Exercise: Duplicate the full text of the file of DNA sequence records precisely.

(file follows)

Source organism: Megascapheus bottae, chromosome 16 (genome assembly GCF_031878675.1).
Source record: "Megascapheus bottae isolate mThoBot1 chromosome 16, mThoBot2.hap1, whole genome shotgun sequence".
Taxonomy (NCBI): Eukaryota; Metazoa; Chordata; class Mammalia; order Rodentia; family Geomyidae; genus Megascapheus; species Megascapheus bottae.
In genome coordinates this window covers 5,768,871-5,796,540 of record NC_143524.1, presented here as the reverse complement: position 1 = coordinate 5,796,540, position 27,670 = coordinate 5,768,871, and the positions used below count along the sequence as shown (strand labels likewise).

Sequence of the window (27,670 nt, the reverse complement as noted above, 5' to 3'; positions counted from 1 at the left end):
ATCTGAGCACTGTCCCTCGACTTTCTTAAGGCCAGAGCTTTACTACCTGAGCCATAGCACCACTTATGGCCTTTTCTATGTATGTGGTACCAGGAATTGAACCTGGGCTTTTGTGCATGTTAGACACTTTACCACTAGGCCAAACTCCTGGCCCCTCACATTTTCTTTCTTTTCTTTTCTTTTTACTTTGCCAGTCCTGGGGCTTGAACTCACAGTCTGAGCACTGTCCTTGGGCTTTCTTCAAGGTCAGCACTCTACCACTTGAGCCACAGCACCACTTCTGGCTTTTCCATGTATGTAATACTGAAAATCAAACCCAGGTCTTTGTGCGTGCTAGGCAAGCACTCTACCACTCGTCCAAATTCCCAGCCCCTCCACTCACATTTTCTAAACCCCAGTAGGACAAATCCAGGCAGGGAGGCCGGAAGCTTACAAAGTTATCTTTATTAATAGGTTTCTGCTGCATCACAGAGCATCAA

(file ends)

Source organism: Megascapheus bottae, chromosome 16 (genome assembly GCF_031878675.1).
Source record: "Megascapheus bottae isolate mThoBot1 chromosome 16, mThoBot2.hap1, whole genome shotgun sequence".
Taxonomy (NCBI): Eukaryota; Metazoa; Chordata; class Mammalia; order Rodentia; family Geomyidae; genus Megascapheus; species Megascapheus bottae.
In genome coordinates this window covers 5,768,871-5,796,540 of record NC_143524.1, presented here as the reverse complement: position 1 = coordinate 5,796,540, position 27,670 = coordinate 5,768,871, and the positions used below count along the sequence as shown (strand labels likewise).

Sequence of the window (27,670 nt, the reverse complement as noted above, 5' to 3'; positions counted from 1 at the left end):
ATCTGAGCACTGTCCCTCGACTTTCTTAAGGCCAGAGCTTTACTACCTGAGCCATAGCACCACTTATGGCCTTTTCTATGTATGTGGTACCAGGAATTGAACCTGGGCTTTTGTGCATGTTAGACACTTTACCACTAGGCCAAACTCCTGGCCCCTCACATTTTCTTTCTTTTCTTTTCTTTTTACTTTGCCAGTCCTGGGGCTTGAACTCACAGTCTGAGCACTGTCCTTGGGCTTTCTTCAAGGTCAGCACTCTACCACTTGAGCCACAGCACCACTTCTGGCTTTTCCATGTATGTAATACTGAAAATCAAACCCAGGTCTTTGTGCGTGCTAGGCAAGCACTCTACCACTCGTCCAAATTCCCAGCCCCTCCACTCACATTTTCTAAACCCCAGTAGGACAAATCCAGGCAGGGAGGCCGGAAGCTTACAAAGTTATCTTTATTAATAGGTTTCTGCTGCATCACAGAGCATCAA